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Summer party destination: Your house

You don’t need a reason to throw a party, but there are many reasons to host one this time of the year. Father’s Day. Summer solstice. Graduation. Shower. Wedding. Family reunion. Fourth of July.

And all those summer birthdays, of course.

In most cases, big decisions need to be made. How many guests? Tent or no tent? Catered, partially catered or DIY?

Once all that has been decided, party planning and setup can be a lot easier than you think. Some tips:

1. Pick a theme or at least a color scheme. It’s still the easiest and most effective way to create a visually appealing setting – a “wow” for when guests arrive.

“It helps you focus on what you want instead of running all over. This way, it gives you a cohesive look,” said local event planner Lisa Redino, owner of Party Harty in Amherst.

The event itself can determine the theme. “If it’s a birthday or graduation, that is the theme,” Redino said. Other themes remain timeless. Garden party, swimming and barbecue, for example, although Redino notes a recent interest in bohemian themes – especially for weddings.

Fruit kabobs

2. Keep food manageable. The key is to make things easy to grab, carry and eat. One option is to go mostly with finger foods, including sliders and small fruit kabobs, and add salads or sides that require only a fork.

Another tip: When calculating how much food to prepare or buy, go online. Foodnetwork.com is just one resource to help you estimate.

3. Have plenty of chairs. It may seem obvious, right? You can rent folding chairs for about $2 each if need be. (You also can rent everything from table linens to Sno Cone machines.) You can haul out, borrow or buy stacking chairs. You can even bring dining or kitchen chairs outdoors.

Don’t worry if your chairs are different styles. Group similar ones in smaller conversation areas. You’ll definitely want enough chairs out of the sun – under a tree or umbrella or on a shady side of the house.

4. Add lighting. In addition to any landscape lighting you have, torches, lanterns, votives and strands of lights provide a festive touch. Gather them ahead of time so you’re not running around at the last moment. Make sure you have a working lighter so you’re not fiddling around with matches.

5. Set up beverage stations. Beverage dispensers and galvanized buckets have become very popular in recent years. These make serving cold beverages even easier – and more stylish. It’s especially important to have plenty of water on hand.

MarthaStewart.com suggests setting up several beverage stations: “Galvanized tubs, colorful enamel buckets and planters work perfectly. Place an assortment of drinks in each bin if they’re destined for different locations throughout the yard. Or fill each container with a single type, such as imported beer, white wine or bottled water. With ribbon, tether an opener to a handle of each bin; drape a dish towel nearby to take care of condensation.”

It often makes sense to have a separate bar area manned by a bartender or responsible adult.

6. Throw in whimsy. It’s a backyard party after all. Paper lanterns (decorative, not with bulbs) come in many colors and patterns and are a fairly inexpensive way to decorate. Hang them from awnings, trees, porches or tents.

Balloons, of course, always scream party. Or here’s an idea from Better Homes and Gardens: Put memories on display. Attach photos to construction paper and hang them from string or a clothesline using clothespins. For a high school graduation, that could mean photos from kindergarten through senior year – arranged in chronological order.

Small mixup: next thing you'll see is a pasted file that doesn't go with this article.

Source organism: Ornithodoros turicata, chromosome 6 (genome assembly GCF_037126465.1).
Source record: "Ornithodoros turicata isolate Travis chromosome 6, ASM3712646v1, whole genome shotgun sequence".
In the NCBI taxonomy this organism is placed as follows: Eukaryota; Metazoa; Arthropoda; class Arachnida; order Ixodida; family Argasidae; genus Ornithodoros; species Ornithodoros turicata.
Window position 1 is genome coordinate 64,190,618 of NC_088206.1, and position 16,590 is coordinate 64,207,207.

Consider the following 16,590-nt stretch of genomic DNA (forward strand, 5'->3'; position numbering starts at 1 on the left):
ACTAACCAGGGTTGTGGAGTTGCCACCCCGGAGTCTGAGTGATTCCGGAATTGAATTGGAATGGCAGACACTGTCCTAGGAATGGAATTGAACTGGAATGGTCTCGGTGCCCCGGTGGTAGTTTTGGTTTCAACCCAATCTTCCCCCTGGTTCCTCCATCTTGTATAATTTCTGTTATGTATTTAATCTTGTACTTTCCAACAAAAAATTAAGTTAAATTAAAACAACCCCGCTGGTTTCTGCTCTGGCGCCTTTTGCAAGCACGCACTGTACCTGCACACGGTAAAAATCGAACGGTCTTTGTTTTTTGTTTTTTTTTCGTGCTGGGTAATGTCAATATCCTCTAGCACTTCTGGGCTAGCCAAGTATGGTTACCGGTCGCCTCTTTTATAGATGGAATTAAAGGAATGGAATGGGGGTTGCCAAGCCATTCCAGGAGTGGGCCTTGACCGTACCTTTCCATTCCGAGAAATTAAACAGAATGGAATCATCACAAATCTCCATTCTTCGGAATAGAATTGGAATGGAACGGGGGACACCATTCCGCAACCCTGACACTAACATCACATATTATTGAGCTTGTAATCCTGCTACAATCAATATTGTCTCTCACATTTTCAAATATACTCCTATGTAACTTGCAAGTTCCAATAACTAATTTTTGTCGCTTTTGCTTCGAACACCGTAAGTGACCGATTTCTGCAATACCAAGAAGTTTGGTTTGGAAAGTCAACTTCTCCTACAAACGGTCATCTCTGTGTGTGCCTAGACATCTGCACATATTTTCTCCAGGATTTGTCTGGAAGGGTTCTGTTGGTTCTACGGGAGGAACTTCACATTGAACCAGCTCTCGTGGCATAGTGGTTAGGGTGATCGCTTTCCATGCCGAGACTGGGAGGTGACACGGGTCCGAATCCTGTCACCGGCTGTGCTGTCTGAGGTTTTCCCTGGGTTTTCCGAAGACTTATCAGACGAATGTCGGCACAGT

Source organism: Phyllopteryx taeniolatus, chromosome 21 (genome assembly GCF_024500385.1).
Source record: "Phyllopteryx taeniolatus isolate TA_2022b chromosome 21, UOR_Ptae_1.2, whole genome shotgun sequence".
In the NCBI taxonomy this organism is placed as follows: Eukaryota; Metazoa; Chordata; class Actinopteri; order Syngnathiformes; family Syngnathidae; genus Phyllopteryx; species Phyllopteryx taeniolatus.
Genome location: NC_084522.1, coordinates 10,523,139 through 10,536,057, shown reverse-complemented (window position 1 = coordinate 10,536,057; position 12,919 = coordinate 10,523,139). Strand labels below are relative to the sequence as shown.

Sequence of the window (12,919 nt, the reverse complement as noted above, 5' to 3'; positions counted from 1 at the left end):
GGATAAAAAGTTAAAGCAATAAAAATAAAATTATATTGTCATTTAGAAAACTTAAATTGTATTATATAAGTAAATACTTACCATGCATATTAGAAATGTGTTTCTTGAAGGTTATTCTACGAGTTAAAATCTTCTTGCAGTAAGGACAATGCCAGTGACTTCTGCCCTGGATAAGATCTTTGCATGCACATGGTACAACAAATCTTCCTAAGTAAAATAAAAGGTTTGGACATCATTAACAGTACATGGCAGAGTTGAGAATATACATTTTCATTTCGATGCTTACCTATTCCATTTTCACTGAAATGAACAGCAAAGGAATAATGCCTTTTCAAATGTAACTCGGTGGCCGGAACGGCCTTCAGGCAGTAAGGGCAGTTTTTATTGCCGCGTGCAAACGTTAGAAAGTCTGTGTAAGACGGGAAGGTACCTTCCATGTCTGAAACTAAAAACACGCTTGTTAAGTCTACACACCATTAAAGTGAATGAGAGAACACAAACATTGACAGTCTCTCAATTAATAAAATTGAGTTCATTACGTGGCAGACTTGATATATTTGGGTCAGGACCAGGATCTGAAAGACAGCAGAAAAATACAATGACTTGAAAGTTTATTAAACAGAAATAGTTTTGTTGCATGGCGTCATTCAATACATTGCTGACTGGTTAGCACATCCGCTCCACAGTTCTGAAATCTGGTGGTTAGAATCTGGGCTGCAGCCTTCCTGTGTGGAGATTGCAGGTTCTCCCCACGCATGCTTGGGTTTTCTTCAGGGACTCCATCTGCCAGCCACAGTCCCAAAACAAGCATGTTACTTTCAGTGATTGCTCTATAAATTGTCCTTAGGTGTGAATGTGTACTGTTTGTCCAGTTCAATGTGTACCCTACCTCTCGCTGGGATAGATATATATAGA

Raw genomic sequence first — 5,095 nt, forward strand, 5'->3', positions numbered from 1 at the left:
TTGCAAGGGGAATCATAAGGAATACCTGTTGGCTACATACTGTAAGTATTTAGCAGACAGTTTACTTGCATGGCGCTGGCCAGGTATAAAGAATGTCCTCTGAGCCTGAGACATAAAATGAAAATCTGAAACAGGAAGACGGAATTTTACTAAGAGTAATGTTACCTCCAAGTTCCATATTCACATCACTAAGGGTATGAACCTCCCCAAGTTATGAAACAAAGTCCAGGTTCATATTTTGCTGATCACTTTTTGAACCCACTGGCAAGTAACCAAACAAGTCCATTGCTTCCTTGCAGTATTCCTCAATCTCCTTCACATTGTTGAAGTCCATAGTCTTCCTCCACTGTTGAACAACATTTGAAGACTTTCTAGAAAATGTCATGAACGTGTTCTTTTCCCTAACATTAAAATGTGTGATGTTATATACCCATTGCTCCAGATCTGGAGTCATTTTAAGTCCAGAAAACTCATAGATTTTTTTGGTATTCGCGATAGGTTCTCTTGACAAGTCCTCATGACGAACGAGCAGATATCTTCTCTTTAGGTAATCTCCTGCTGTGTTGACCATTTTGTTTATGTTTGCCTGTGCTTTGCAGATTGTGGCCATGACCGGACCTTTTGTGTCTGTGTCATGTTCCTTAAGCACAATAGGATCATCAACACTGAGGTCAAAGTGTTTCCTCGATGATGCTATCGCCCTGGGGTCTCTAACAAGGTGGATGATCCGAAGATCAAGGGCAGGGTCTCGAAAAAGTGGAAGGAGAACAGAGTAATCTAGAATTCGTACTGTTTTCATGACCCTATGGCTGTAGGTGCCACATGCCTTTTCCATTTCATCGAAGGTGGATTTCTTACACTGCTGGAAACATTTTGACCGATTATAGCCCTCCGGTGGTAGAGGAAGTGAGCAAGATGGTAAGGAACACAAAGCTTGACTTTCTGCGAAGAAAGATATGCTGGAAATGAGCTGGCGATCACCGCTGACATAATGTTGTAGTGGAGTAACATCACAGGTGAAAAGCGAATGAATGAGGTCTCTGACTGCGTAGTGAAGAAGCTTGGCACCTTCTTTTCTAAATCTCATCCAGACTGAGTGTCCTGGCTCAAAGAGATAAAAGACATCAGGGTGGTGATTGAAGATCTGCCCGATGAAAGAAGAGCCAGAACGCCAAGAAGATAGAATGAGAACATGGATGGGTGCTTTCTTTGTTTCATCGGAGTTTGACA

7. Set up a quiet area. Choose a spot in the shade and at a short and safe distance from all the activity. Think quilts or blankets; bean bags; kids’ table and chairs and perhaps a basket of books for young guests.

You may also want to reserve another section of the yard for lawn games.

8. Discourage party crashers. People have different ways of dealing with mosquitoes and other biting insects – from hiring an outdoor pest control service to burning citronella candles.

Hopefully, you have educated yourself on pests before the party. Cornell University has helpful information in the New York State Integrated Pest Management section of its website under the “What’s Bugging You?" heading.

A few tips include getting rid of standing water: Clean gutters. Don’t pile grass clippings. Cover trash cans. Dump and replace water in birdbaths and wading pools weekly. The website also has tips for dealing with stinging insects.

On party day, electric fans are another recommendation. This from the American Mosquito Control Association, a nonprofit group based in New Jersey: “Mosquitoes are relatively weak fliers, so placing a large fan on your deck can provide a low-tech solution.”

9. Have some essentials handy. Hand wipes, sunscreen and insect repellent, for starters (adult supervision is required, of course). Real Simple suggests Avon’s Skin So Soft Bug Guard Plus Picaridin Towelettes ($14 for eight, avon.com; it’s DEET-free).

You may also want to toss in handheld paper fans in hot weather. One online resource: PaperLanternStore.com, which sells them in a range of colors. A pack of 10 Premium Paper Stock foldable fans are regularly priced at $13.95.

10. Have a game plan for trash and recyclables. Placing enough garbage cans and other receptacles around for trash, bottles and cans will make cleanup much easier. Who wants to be fishing water bottles out of the trash or picking paper plates out of the shrubs after the party?

Be sure to label which contents go into each container – and hope for compliance.

Final tip from Cornell’s website: Keeping garbage cans away from tables will make your picnic area less attractive to stinging insects.

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